Electronic meters allow innovative electricity tariffs
Brihan Mumbai Electric Supply & Transport (BEST) Undertaking is one of the leading distribution utilities in India. It distributes power to a large portion of Mumbai City, the commercial capital of India, which has the highest per capita electricity consumption in the country. For some time now BEST has been known for its keen desire to provide better consumer services by using new technologies; the utility was among the first to introduce the use of electronic energy meters for tariff applications.
In 1990 it became apparent that BEST’s system efficiency was deteriorating. Customers were paying only for kWh consumption (and were therefore not bothered about the power factor of their loads) while the utility was paying its electricity supplier for both kWh and kVA demand. A year-long investigation was conducted into active/reactive consumption as well as power factor pattern. This data was recorded and observed with the help of electronic energy meters installed at the sample locations.
A careful study of the inherent power factor of the system indicated that predominantly industrial and air conditioning loads, supported by voluminous fluorescent and other discharge lighting loads, gave an inherent power factor between 0.6 and 0.7. With a peak demand of about 600 MW, the reactive load to be neutralised was almost equal to the active load.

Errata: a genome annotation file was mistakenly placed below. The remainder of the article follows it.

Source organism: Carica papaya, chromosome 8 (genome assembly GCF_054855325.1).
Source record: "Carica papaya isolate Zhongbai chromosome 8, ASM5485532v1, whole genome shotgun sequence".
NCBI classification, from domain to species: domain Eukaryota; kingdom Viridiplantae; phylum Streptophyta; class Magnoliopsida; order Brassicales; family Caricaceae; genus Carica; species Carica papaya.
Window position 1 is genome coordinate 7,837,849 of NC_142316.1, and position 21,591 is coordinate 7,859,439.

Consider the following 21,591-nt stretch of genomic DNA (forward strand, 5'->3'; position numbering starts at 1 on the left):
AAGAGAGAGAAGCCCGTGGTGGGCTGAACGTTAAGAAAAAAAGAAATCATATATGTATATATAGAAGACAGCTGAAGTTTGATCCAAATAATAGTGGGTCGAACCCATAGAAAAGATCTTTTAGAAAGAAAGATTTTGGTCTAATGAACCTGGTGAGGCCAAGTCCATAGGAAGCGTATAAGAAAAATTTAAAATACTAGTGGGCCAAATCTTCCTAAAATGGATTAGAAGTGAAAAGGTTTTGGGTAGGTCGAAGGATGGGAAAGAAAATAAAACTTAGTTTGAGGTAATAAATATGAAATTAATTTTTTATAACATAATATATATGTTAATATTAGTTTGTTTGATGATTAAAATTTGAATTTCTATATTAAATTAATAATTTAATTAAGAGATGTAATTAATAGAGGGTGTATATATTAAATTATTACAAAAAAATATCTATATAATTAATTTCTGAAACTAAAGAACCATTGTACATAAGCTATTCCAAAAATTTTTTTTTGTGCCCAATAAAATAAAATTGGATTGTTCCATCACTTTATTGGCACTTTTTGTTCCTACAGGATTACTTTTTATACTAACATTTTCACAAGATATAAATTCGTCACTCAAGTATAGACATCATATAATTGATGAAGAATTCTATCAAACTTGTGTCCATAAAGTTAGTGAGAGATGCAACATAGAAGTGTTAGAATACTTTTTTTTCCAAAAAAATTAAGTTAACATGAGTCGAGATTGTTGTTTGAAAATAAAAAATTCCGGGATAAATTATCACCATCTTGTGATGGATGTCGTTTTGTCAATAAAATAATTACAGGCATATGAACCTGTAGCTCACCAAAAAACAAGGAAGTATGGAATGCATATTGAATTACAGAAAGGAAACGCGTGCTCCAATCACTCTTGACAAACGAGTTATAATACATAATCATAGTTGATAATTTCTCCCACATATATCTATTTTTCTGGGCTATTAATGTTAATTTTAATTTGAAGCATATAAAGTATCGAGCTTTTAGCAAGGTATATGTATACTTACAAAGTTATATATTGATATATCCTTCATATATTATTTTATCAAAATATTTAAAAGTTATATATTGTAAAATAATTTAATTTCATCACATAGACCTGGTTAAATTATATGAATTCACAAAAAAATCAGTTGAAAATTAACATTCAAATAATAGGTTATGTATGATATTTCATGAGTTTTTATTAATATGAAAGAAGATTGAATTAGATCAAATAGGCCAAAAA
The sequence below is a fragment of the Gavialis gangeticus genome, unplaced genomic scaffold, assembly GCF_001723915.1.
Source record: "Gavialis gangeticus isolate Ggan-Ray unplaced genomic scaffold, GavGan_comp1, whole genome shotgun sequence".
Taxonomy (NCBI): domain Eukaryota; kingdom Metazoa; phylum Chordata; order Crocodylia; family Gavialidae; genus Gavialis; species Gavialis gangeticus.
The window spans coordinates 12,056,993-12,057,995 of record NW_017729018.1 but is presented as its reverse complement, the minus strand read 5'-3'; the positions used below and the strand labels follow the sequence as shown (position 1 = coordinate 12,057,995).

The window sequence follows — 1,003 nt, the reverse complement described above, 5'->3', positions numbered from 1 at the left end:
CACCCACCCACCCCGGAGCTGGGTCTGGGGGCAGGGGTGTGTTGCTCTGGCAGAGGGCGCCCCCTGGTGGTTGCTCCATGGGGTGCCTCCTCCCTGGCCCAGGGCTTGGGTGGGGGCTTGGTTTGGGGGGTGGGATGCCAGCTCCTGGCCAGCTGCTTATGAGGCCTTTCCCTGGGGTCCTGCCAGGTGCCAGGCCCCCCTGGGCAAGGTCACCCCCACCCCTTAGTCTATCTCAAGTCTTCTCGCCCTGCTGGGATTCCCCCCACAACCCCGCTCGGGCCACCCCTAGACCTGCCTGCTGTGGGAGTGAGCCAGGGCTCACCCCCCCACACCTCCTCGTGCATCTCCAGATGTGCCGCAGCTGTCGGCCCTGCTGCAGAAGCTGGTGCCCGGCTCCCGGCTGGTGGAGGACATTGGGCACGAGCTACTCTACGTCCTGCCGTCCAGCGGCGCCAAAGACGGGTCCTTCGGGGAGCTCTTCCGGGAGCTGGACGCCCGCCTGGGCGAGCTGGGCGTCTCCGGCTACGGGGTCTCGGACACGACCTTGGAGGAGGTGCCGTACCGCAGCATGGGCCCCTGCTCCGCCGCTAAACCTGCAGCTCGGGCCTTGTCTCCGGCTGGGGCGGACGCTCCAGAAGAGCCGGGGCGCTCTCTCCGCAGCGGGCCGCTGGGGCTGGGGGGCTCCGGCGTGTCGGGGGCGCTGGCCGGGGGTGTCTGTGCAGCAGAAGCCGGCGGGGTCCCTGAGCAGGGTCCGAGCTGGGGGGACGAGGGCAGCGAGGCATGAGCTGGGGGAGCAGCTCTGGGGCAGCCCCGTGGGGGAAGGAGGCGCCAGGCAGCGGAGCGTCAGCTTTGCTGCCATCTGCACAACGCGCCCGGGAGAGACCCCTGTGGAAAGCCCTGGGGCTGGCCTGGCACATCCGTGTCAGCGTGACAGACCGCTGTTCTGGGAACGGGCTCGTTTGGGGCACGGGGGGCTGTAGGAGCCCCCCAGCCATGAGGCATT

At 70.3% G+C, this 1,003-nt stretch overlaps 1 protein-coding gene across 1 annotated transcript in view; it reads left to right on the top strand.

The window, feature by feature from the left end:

Capacitors were installed at distribution substations, and this improved the power factor to over 0.93. However, it helped only to reduce the billing demand, thereby covering the cost of capacitors. This solution could not augment the system capacity throughout the LT network.
In the case of conventional billing on a kWh basis, the concept of power factor was not applicable. The consumer used any type of load, operating at any power factor, but paid only for the active energy used. Here the control on power factor had to be organised by the electricity supplier – if residential and small industrial consumers had installed capacitors, a good many complications would have resulted.
Although it was considered to be ideal at the time, the two-part tariff (billing on kWh units and maximum demand in kVA) had one serious limitation. The consumers who installed power factor improving capacitors had to ensure that the capacitor was on whenever the load was in use. Since the maximum demand was recorded over a period of half an hour, any lapse or defect in the capacitors lasting over half an hour resulted in maximum demand crossover for the entire month. And once the maximum demand was already crossed, consumers would neglect restoration of the capacitor bank for the rest of the month.
Thus the purpose of implementing a two-part tariff was defeated, and the result was a poor power factor and a financial penalty for many consumers. On the other hand, those conscientious consumers who managed to set the capacitor system immediately did not benefit in any way.